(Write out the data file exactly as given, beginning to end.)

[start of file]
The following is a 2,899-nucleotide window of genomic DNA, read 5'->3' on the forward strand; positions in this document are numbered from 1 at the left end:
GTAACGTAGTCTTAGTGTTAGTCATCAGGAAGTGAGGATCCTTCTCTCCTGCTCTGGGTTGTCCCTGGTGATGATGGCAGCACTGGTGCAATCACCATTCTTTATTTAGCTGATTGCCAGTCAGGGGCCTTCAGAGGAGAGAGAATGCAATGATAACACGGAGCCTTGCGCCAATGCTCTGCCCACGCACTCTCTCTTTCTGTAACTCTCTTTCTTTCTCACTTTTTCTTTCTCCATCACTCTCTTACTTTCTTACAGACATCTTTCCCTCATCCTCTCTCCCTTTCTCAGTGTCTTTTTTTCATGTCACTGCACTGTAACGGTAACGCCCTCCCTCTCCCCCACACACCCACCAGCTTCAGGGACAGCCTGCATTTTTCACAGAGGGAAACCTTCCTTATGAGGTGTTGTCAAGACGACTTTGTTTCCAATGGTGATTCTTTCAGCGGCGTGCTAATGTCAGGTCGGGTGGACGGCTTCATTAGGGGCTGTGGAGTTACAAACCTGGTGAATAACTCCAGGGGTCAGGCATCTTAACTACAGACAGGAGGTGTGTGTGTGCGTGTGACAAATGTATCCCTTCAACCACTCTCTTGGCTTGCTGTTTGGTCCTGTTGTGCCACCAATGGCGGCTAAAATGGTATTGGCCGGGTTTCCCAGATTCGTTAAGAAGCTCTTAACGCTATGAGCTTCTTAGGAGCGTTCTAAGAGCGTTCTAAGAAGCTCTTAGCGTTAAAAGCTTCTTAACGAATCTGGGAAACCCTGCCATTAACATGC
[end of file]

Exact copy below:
The following is a 2,899-nucleotide window of genomic DNA, read 5'->3' on the forward strand; positions in this document are numbered from 1 at the left end:
GTAACGTAGTCTTAGTGTTAGTCATCAGGAAGTGAGGATCCTTCTCTCCTGCTCTGGGTTGTCCCTGGTGATGATGGCAGCACTGGTGCAATCACCATTCTTTATTTAGCTGATTGCCAGTCAGGGGCCTTCAGAGGAGAGAGAATGCAATGATAACACGGAGCCTTGCGCCAATGCTCTGCCCACGCACTCTCTCTTTCTGTAACTCTCTTTCTTTCTCACTTTTTCTTTCTCCATCACTCTCTTACTTTCTTACAGACATCTTTCCCTCATCCTCTCTCCCTTTCTCAGTGTCTTTTTTTCATGTCACTGCACTGTAACGGTAACGCCCTCCCTCTCCCCCACACACCCACCAGCTTCAGGGACAGCCTGCATTTTTCACAGAGGGAAACCTTCCTTATGAGGTGTTGTCAAGACGACTTTGTTTCCAATGGTGATTCTTTCAGCGGCGTGCTAATGTCAGGTCGGGTGGACGGCTTCATTAGGGGCTGTGGAGTTACAAACCTGGTGAATAACTCCAGGGGTCAGGCATCTTAACTACAGACAGGAGGTGTGTGTGTGCGTGTGACAAATGTATCCCTTCAACCACTCTCTTGGCTTGCTGTTTGGTCCTGTTGTGCCACCAATGGCGGCTAAAATGGTATTGGCCGGGTTTCCCAGATTCGTTAAGAAGCTCTTAACGCTATGAGCTTCTTAGGAGCGTTCTAAGAGCGTTCTAAGAAGCTCTTAGCGTTAAAAGCTTCTTAACGAATCTGGGAAACCCTGCCATTAACATGC